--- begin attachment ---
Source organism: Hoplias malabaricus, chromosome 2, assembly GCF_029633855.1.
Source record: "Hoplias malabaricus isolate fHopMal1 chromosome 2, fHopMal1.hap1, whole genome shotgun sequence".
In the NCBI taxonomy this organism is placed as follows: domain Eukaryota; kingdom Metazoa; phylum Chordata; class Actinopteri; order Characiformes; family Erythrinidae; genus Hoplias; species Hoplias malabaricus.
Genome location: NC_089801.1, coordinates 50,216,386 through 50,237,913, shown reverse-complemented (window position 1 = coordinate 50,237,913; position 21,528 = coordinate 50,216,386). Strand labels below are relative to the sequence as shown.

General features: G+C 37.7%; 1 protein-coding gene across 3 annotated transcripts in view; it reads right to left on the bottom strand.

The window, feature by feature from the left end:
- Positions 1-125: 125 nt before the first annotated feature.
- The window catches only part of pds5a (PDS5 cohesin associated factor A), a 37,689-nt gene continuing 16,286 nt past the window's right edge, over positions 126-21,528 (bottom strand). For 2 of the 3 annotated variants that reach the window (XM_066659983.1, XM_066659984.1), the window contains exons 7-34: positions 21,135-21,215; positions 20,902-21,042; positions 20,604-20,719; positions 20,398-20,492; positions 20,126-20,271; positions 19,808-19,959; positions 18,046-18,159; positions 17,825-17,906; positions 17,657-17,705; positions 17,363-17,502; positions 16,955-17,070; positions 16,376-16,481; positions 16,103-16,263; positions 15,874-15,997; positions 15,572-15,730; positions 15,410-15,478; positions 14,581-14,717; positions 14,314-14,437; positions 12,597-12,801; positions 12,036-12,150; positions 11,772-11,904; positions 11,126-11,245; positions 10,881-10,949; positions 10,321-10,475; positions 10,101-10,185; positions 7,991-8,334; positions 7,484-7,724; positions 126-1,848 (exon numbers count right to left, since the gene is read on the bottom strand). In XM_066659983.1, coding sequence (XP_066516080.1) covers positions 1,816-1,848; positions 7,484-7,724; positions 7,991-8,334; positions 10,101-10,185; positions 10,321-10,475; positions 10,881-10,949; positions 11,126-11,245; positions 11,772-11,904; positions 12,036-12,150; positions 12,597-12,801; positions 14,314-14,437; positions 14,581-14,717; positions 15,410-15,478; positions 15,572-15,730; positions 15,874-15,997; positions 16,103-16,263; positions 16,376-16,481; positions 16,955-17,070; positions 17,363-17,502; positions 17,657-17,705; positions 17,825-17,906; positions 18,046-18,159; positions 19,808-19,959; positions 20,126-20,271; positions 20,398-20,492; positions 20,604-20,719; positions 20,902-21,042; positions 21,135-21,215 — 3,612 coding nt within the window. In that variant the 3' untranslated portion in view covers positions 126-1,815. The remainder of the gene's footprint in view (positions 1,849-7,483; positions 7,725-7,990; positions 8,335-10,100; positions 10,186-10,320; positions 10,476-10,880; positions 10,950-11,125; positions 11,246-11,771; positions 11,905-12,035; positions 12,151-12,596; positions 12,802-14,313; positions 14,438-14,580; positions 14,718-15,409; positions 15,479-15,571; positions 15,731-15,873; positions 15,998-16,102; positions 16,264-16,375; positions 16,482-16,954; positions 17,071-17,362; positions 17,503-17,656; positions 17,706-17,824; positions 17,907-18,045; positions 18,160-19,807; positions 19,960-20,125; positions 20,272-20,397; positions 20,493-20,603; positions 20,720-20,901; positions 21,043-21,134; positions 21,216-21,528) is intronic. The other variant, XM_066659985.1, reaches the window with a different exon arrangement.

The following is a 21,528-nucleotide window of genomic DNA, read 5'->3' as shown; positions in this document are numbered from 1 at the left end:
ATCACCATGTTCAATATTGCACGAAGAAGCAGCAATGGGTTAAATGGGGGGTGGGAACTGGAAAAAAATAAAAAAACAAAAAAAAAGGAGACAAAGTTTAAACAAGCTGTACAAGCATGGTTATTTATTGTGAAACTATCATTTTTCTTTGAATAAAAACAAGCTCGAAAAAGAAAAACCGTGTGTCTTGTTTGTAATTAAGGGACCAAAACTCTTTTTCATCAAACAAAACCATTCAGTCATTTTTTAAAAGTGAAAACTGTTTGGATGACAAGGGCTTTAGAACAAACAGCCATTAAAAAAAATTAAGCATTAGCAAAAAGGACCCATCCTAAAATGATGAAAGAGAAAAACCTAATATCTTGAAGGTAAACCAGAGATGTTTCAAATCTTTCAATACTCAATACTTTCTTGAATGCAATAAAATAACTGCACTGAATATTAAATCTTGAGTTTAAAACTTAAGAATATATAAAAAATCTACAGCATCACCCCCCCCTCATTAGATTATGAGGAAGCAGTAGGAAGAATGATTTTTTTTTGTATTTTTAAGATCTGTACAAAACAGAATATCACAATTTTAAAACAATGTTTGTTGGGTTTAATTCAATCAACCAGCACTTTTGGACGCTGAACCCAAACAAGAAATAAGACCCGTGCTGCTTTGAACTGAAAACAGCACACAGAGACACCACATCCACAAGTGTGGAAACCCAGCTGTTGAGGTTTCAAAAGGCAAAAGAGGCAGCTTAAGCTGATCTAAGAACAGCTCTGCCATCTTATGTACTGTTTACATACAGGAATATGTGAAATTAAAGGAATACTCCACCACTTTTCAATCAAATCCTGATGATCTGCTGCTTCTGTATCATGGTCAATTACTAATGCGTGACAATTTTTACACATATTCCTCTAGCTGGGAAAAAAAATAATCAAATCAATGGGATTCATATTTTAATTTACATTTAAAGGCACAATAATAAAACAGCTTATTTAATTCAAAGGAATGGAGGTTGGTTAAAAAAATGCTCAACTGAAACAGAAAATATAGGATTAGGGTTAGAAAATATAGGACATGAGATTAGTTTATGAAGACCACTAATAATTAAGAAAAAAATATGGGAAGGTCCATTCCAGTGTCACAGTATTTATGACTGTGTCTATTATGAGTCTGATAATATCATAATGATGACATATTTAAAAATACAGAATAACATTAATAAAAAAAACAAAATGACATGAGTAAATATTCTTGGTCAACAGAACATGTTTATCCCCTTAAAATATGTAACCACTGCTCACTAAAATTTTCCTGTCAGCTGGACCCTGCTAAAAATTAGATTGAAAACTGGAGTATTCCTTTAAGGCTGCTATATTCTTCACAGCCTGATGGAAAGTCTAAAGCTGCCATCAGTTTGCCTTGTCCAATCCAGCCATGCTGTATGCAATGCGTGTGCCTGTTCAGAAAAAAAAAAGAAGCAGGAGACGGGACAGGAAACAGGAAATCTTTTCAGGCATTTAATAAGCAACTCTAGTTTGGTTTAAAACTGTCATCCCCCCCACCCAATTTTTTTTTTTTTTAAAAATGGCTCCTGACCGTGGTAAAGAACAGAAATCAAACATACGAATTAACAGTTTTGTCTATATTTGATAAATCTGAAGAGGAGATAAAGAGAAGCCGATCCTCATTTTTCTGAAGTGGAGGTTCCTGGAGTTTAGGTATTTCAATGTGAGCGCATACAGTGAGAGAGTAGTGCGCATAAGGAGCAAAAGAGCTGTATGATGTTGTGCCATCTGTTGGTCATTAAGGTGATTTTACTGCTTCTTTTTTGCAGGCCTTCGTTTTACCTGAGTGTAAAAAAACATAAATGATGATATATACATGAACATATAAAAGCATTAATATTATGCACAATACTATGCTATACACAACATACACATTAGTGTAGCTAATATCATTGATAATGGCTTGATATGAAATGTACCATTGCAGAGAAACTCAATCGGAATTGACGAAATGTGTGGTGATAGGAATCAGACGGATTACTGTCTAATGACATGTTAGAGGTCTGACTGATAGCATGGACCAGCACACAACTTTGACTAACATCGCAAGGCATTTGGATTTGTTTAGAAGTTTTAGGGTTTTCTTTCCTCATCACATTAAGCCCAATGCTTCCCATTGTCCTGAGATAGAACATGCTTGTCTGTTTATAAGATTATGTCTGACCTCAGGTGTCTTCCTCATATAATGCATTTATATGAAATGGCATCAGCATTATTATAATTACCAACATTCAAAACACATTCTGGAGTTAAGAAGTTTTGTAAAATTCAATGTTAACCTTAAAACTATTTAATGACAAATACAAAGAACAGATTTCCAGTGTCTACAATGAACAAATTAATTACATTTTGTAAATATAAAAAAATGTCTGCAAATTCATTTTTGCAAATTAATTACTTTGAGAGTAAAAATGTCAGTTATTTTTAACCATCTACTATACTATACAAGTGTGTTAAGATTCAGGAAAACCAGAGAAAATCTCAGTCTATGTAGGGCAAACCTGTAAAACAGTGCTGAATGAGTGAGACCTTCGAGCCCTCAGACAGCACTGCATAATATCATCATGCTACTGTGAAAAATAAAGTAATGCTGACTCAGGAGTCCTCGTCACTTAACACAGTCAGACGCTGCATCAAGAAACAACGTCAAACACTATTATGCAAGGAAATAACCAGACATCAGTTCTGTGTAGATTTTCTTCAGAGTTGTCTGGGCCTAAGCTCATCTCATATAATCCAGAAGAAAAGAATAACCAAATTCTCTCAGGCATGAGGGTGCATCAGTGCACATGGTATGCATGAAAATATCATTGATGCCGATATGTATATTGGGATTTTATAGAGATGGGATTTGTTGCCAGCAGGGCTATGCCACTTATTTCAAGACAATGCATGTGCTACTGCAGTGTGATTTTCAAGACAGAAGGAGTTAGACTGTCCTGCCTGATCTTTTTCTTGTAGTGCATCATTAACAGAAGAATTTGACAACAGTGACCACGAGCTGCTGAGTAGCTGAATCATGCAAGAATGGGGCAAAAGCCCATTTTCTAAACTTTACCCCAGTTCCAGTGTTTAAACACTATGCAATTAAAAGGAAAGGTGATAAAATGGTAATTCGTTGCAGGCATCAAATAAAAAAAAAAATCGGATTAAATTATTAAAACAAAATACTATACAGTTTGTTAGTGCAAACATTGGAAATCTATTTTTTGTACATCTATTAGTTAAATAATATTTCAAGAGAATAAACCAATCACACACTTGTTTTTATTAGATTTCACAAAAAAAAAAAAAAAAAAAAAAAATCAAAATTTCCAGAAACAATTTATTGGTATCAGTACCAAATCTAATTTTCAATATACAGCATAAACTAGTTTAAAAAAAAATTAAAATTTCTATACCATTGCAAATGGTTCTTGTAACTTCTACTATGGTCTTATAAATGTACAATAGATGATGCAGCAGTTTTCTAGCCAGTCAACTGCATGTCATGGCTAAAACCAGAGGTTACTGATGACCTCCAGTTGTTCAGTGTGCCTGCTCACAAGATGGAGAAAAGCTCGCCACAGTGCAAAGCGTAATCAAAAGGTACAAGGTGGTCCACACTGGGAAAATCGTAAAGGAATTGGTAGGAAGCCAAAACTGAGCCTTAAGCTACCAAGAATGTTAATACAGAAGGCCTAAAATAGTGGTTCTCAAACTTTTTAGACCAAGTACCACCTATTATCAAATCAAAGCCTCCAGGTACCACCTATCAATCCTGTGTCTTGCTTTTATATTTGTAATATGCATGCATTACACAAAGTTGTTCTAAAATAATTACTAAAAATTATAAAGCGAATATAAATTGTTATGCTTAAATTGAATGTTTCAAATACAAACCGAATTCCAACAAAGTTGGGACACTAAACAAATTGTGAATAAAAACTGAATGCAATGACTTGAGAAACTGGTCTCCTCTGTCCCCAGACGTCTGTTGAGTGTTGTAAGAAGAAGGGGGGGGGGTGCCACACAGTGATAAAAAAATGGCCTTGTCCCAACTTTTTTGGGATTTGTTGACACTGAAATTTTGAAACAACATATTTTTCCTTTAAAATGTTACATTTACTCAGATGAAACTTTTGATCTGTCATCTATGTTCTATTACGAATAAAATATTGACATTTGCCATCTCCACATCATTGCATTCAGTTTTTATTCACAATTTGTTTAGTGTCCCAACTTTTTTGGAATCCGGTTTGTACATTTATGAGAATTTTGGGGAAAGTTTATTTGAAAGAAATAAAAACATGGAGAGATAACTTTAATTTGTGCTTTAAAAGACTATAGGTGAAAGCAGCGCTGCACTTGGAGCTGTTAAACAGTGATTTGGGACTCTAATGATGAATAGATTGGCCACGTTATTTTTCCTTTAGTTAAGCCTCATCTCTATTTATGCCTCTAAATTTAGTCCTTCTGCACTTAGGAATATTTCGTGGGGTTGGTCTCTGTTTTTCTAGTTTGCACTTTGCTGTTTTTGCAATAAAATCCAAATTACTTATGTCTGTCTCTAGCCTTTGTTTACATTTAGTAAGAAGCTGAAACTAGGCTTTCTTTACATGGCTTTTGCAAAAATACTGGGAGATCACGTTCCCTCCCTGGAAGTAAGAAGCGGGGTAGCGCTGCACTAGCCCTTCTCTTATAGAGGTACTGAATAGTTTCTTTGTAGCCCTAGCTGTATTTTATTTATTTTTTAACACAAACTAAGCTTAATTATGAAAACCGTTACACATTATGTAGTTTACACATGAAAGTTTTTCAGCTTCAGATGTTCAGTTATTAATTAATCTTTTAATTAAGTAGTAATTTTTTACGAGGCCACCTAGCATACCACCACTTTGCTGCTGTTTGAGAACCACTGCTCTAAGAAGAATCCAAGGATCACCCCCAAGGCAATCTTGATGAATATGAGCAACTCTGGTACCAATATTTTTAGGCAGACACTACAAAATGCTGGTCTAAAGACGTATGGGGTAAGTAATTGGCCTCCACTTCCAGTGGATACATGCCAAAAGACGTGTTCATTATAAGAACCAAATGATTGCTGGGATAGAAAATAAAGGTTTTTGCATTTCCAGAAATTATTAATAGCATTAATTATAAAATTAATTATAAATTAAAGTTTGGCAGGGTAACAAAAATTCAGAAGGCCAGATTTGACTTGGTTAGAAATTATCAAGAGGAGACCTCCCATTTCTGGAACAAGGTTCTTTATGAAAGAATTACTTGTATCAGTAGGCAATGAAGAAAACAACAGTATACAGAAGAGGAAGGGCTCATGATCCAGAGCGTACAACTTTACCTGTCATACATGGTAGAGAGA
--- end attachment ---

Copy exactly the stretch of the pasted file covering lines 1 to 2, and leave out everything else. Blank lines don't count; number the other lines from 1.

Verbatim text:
Source organism: Hoplias malabaricus, chromosome 2, assembly GCF_029633855.1.
Source record: "Hoplias malabaricus isolate fHopMal1 chromosome 2, fHopMal1.hap1, whole genome shotgun sequence".